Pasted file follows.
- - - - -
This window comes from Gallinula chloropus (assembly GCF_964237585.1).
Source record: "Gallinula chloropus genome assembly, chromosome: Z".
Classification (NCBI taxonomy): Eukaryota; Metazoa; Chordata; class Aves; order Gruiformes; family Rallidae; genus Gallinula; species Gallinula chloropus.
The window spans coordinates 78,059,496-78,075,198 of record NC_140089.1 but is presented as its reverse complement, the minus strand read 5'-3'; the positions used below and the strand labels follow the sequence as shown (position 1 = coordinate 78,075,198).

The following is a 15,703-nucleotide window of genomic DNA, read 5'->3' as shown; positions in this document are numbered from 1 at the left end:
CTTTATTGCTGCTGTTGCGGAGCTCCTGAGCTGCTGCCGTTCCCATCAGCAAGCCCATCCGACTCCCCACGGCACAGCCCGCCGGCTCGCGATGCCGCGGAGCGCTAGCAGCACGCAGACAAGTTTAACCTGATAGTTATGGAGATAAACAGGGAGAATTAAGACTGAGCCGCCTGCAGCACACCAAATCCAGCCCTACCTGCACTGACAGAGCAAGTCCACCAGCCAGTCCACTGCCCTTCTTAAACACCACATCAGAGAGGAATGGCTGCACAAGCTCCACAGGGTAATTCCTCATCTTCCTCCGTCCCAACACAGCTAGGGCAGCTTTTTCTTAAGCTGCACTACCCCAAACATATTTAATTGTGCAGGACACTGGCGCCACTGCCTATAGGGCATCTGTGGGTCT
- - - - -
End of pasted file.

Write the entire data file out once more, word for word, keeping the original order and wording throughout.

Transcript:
This window comes from Gallinula chloropus (assembly GCF_964237585.1).
Source record: "Gallinula chloropus genome assembly, chromosome: Z".
Classification (NCBI taxonomy): Eukaryota; Metazoa; Chordata; class Aves; order Gruiformes; family Rallidae; genus Gallinula; species Gallinula chloropus.
The window spans coordinates 78,059,496-78,075,198 of record NC_140089.1 but is presented as its reverse complement, the minus strand read 5'-3'; the positions used below and the strand labels follow the sequence as shown (position 1 = coordinate 78,075,198).

The following is a 15,703-nucleotide window of genomic DNA, read 5'->3' as shown; positions in this document are numbered from 1 at the left end:
CTTTATTGCTGCTGTTGCGGAGCTCCTGAGCTGCTGCCGTTCCCATCAGCAAGCCCATCCGACTCCCCACGGCACAGCCCGCCGGCTCGCGATGCCGCGGAGCGCTAGCAGCACGCAGACAAGTTTAACCTGATAGTTATGGAGATAAACAGGGAGAATTAAGACTGAGCCGCCTGCAGCACACCAAATCCAGCCCTACCTGCACTGACAGAGCAAGTCCACCAGCCAGTCCACTGCCCTTCTTAAACACCACATCAGAGAGGAATGGCTGCACAAGCTCCACAGGGTAATTCCTCATCTTCCTCCGTCCCAACACAGCTAGGGCAGCTTTTTCTTAAGCTGCACTACCCCAAACATATTTAATTGTGCAGGACACTGGCGCCACTGCCTATAGGGCATCTGTGGGTCT